Recently, many phishing scams have been spreading around in Twitter causing a trouble to a lot of users. These scams relies on one of the basic things behind Twitter - the use of URL shortening services as tweets are limited to 140 characters. By hiding behind these seemingly innocent shortened links, scammers have been passing around links to malicious (or phishing) sites to gain access to many Twitter users' account.
Despite many recommended precautions, many Twitter users still fall prey to such attacks. Twitter has finally realized the extent of damage such things can do and has stepped up to put an end to this problem. To solve the phishing problem, Twitter is launching its own URL shortening service. This is what Twitter's Director of Twitter's Trust and Safety team, Del Harvey wrote in a blog post:
Today, we’re launching a new service to protect users that strikes a major blow against phishing and other deceitful attacks. By routing all links submitted to Twitter through this new service, we can detect, intercept, and prevent the spread of bad links across all of Twitter. Even if a bad link is already sent out in an email notification and somebody clicks on it, we'll be able keep that user safe.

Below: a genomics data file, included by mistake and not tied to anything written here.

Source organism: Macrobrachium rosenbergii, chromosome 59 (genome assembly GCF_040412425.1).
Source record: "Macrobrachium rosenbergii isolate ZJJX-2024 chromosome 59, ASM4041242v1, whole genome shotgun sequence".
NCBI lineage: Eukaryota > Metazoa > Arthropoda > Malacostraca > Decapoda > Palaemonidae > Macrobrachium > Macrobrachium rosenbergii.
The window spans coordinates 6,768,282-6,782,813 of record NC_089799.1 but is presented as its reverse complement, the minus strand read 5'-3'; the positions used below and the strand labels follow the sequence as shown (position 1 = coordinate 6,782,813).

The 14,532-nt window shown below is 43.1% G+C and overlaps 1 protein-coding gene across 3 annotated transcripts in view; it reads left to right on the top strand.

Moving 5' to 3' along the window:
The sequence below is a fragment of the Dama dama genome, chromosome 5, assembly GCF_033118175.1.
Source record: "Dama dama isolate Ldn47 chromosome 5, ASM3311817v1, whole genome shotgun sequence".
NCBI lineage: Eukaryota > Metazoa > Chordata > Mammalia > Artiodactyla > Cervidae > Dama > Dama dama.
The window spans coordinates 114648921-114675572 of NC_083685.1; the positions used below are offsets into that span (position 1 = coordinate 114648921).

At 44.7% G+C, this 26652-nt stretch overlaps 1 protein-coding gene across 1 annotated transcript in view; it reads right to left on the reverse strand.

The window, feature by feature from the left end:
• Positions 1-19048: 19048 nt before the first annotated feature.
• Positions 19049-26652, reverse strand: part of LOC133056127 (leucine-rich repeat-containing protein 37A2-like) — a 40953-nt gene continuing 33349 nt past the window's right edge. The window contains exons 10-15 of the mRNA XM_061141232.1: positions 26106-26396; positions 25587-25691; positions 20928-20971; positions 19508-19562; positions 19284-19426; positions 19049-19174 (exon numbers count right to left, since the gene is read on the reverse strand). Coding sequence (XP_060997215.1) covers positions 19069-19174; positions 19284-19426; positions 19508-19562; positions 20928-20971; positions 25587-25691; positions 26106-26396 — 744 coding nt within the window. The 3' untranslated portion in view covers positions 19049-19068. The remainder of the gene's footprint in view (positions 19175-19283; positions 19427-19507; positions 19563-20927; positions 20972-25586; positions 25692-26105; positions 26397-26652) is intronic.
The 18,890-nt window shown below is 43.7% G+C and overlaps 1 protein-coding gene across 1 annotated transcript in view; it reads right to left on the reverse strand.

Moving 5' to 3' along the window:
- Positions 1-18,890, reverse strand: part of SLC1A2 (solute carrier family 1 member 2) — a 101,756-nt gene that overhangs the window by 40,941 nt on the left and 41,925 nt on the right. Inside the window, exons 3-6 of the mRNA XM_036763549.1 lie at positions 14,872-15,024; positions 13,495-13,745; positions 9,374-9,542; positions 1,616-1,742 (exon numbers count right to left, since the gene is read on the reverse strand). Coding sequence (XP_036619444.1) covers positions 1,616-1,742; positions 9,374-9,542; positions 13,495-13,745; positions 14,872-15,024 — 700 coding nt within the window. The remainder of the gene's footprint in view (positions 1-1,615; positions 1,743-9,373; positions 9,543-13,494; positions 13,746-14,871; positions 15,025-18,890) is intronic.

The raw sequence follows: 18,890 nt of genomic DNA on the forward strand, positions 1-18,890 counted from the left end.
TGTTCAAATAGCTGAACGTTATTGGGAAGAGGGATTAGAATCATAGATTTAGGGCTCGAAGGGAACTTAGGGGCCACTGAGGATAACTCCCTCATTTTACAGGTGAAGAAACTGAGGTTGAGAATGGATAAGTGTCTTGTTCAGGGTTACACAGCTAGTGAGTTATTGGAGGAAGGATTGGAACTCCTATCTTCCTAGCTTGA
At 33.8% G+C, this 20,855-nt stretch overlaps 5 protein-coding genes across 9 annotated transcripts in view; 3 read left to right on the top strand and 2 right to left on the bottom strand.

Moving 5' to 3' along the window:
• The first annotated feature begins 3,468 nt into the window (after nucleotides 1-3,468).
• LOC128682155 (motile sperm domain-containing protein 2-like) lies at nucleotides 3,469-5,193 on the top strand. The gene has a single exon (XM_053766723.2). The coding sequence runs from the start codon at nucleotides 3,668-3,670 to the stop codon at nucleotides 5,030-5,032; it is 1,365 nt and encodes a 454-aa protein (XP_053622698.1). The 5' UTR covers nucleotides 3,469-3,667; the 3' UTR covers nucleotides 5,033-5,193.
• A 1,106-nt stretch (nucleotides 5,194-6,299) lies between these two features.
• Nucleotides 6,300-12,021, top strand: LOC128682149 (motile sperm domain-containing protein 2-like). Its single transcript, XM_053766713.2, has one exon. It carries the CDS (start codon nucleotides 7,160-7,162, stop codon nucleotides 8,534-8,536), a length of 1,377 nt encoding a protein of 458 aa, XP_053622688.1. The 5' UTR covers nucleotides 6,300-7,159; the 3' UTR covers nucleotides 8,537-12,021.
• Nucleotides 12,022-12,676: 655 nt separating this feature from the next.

The new service hopes to detect and prevent the spread of the malicious links across Twitter as a whole. Now, links in Direct Messages will be shortened to twt.tl, which is the new service. As most of the phishing scams spread through direct message, Twitter is going to focus most of their efforts in direct message to start off with.
Hopefully, this will succeed in bringing an end to all such attacks in the future. However, it will be interesting to see how other URL services respond, after all Twitter is one of the biggest (if not the only) reason why people use them.